How to keep your winter commute safe and on time

http://commons.wikimedia.org/wiki/File:Car_covered_in_snow.JPG

(MoneyWatch) Now matter how long your commute is or what kind of car you drive, being prepared for bad weather this winter can pay off, big time. Planning in advance can keep you safe -- and on time -- when Old Man Winter unexpectedly rears his head. Recently, I spoke to Ginnie Pritchett, spokesperson for AAA, about winterizing your ride.

MoneyWatch: What are some things every driver should buy now?

Ginnie Pritchett: You should pick up any items on this list you don't already have: A small bag of abrasive material like salt or sand, a scraper, a small shovel, traction mats, a flashlight with new batteries, window washer solvent, a cloth or roll of paper towels, jumper cables, a blanket and extra warm clothes, drinking water and warning devices like flares or triangles.

MW: What are some features to look for when buying an ice scraper?

GP: It should be made of plastic to avoid scratching glass, and have a reasonable width to speed up the job, but it shouldn't be so big as to reduce the force that can be applied to heavily encrusted glass. It should have a comfortable handle that provides good grip when wearing gloves and raised ridges or notches on one side to help break up ice frozen to the glass.

MW: How can drivers improve visibility in inclement weather?

GP: Make sure all the vehicle lights are working and not covered by snow. Clear loose snow from roof, trunk lid and glass. Make sure your windshield washers work properly and the reservoir is filled with a winter fluid solution that won't freeze. Test that your blades clear the glass with a single swipe. If you live where there is frequent snow, get special winter wiper blades that have a rubber cover over the frame to prevent snow and ice from clogging the mechanism.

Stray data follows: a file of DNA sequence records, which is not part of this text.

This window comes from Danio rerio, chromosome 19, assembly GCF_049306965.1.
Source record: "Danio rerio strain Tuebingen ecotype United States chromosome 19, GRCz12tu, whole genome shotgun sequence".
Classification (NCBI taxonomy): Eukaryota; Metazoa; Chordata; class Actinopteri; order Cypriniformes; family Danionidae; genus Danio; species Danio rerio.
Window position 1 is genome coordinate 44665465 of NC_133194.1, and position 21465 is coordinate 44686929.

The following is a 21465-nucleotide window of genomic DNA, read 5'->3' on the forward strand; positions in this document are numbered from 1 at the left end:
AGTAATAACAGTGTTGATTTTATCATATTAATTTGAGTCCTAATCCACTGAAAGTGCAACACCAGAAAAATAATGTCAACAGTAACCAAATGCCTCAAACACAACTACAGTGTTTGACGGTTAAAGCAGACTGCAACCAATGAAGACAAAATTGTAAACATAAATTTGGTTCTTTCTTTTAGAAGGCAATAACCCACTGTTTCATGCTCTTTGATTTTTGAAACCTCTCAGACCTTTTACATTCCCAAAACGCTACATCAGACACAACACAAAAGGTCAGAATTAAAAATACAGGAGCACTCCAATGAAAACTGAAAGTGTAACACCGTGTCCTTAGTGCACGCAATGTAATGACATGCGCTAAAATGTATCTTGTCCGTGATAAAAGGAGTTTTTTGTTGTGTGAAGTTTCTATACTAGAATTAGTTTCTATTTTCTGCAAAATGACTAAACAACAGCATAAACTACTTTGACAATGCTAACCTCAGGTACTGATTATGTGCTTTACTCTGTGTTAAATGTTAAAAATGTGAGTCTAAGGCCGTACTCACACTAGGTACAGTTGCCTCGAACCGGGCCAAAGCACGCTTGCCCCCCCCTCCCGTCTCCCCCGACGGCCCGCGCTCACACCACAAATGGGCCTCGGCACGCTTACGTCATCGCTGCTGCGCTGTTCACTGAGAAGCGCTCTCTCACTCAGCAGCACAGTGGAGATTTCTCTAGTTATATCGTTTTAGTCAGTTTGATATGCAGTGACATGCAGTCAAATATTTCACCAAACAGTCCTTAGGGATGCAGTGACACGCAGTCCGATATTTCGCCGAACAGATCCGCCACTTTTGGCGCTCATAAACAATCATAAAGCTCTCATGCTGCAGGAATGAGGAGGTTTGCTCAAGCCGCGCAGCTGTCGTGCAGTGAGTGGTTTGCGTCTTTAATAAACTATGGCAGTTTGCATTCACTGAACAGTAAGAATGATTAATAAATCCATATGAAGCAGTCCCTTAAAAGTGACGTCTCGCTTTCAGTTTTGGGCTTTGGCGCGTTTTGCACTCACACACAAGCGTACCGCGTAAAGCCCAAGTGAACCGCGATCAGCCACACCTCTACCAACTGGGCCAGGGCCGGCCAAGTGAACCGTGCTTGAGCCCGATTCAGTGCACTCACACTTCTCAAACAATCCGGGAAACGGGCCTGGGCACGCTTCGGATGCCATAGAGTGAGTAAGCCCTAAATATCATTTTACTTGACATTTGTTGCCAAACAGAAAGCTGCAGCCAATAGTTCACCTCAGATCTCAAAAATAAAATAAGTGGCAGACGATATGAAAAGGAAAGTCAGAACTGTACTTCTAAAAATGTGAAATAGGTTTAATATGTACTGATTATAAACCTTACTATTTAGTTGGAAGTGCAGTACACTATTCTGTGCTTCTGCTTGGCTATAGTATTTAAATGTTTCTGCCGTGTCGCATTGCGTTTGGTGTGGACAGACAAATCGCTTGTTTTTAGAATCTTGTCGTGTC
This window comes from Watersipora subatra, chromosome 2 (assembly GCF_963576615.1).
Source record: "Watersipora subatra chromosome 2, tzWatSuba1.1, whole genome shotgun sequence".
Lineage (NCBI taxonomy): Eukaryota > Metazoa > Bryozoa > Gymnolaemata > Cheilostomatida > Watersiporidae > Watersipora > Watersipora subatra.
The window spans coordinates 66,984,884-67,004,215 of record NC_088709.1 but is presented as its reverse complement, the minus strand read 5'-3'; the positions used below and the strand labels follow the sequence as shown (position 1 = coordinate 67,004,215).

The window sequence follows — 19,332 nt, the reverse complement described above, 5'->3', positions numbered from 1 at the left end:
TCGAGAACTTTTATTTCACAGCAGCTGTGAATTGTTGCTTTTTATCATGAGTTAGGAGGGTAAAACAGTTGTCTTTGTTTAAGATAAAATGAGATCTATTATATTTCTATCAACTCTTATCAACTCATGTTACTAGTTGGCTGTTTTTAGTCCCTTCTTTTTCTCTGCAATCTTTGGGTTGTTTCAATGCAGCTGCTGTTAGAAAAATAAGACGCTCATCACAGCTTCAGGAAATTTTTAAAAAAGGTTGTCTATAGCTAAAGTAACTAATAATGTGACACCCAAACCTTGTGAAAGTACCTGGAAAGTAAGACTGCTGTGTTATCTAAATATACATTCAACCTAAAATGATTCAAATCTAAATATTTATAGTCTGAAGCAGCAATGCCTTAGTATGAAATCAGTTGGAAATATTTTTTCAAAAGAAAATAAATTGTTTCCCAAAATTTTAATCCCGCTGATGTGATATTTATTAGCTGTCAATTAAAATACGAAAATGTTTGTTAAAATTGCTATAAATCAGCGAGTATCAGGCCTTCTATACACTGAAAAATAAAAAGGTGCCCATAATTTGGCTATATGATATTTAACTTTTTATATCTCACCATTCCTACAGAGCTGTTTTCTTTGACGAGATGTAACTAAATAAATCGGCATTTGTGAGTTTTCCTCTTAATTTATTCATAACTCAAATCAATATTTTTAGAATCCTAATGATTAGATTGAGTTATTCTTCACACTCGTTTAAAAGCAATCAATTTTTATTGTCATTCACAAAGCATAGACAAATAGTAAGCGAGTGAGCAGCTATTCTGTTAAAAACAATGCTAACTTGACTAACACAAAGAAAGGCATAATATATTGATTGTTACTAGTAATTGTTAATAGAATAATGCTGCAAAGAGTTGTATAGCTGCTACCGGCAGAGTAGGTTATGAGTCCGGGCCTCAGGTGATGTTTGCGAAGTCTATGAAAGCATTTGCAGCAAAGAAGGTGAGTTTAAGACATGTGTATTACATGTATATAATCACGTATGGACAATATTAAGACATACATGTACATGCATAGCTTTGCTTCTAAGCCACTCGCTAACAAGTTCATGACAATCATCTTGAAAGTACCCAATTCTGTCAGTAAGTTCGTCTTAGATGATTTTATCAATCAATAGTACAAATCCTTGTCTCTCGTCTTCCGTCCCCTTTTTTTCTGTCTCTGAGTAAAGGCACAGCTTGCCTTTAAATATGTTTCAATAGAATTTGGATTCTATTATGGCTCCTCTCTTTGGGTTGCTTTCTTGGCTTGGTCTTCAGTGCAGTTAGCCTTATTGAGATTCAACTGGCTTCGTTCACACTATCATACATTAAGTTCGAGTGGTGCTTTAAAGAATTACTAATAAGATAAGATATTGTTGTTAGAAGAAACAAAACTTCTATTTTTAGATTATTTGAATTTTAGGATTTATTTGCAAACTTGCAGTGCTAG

MW: Does everyone need snow tires?

GP: There is no substitute for snow tires in moderate to heavy snow. All-season tires (provided they have sufficient tread depth) work reasonably well in light to moderate snow. People who live in Northern climes where there is significant snowfall will benefit most from snow tires. Also, rear-wheel-drive cars and trucks, which have less weight over the driven wheels, benefit more from snow tires than do front-wheel drive vehicles.

MW: What's the single best way to avoid an accident this winter?

GP: Adjust your speed to the conditions. Far too many drivers fail to slow down when traction is reduced or when visibility is poor. As a result, they "use up" their safety margin, leaving no reserve to deal with issues like losing traction and going into a skid.

MW: Besides slowing down, what else can you do to prevent a collision in bad conditions?

GP: You should maintain more space between you and the vehicles around you. This means not only following farther behind vehicles directly ahead, but also ensuring you have at least one open space to either the left or right side of your vehicle. Lastly, you should avoid any potential distractions. Driving in good conditions is challenging enough, but you will need every ounce of concentration to drive safely in poor conditions.

MW: Is there anything else that AAA recommends doing before this winter gets wicked?

GP: We recommend making sure your AAA membership is up to date and programming your cell phone with 1-800-AAA-HELP. A thorough pre-Winter maintenance inspection at a local AAA Approved Auto Repair facility is also a smart idea.

Photo courtesy of Wikimedia Commons user AgnosticPreachersKid

  • Amy Levin-Epstein On Twitter»

    Amy Levin-Epstein is a freelance writer who has been published in dozens of magazines (including Glamour, Self and Redbook), websites (including AOLHealth.com, Babble.com and Details.com) and newspapers (including The New York Post and the Boston Globe). To read more of her writing, visit AmyLevinEpstein.com.

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